• Woman Scorned: After being abandoned by Magneto at the conclusion of the Magneto War storyline she threw in her lot with a band of rebel Acolytes secretly supported by (who else?) Fabian Cortez.

Fourth-Generation Acolytes


Marshall Evan Stone III / Random

AKA: Alex

Nationality: American

Species: Human mutant

First Appearance: X-Factor #88 (1993)

"Sorry, guys. If it's any consolation, I'm the soft option."

A kind of Sixth Ranger to X-Factor, Random was a mysterious mutant mercenary (and the walking incarnation of the '90s) who was left rudderless when that team disbanded. After pinballing around for a little while, he was recruited by Exodus into the last generation of Acolytes. He makes minor appearances in the X-Men: The Animated Series episodes "Sanctuary" and "Secrets Not Long Buried".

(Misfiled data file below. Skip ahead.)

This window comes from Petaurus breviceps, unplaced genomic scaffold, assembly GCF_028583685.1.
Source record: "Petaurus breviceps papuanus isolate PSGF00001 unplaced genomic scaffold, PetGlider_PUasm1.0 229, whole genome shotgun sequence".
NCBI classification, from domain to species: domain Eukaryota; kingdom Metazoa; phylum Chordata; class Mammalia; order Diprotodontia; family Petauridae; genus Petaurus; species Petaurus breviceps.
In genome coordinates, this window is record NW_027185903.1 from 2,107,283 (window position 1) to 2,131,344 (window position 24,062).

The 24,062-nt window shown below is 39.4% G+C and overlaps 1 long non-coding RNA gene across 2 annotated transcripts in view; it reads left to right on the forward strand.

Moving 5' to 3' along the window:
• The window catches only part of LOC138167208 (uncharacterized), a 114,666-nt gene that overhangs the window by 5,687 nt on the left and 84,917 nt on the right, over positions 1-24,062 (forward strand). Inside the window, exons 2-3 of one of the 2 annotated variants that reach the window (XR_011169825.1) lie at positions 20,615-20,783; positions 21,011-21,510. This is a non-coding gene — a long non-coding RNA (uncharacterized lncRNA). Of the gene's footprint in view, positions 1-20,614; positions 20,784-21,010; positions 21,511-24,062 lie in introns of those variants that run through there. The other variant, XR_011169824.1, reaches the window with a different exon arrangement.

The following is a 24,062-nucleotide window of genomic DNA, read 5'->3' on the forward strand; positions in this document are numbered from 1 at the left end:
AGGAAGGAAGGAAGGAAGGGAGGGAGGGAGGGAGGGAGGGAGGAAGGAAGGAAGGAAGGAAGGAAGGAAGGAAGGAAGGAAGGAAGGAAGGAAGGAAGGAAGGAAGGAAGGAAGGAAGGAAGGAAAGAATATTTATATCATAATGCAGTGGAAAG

• '90s Anti-Hero: Visually, Random is the '90s antihero, being more or less a walking cliché of everything about that period. This was eventually established as a very deliberate lampshading of this trope, with the reveal that Random was actually a young boy who modeled his musclebound antihero appearance on a kid's idea of what a badass looked like and used his shapeshifting abilities to achieve it. Subsequent writers have forgotten this, to the point where when even depowered he was shown in his uber-nineties form.
  • Adaptive Ability: Random's mutant power is adaptive shapeshifting. He can harden his skin when stabbed or reconstitute himself from protoplasmic goop when caught in an explosion. The guns are just his preferred form for combat.
  • Apologetic Attacker: To Cable, when his new allegiances as an Acolyte forced the two into combat.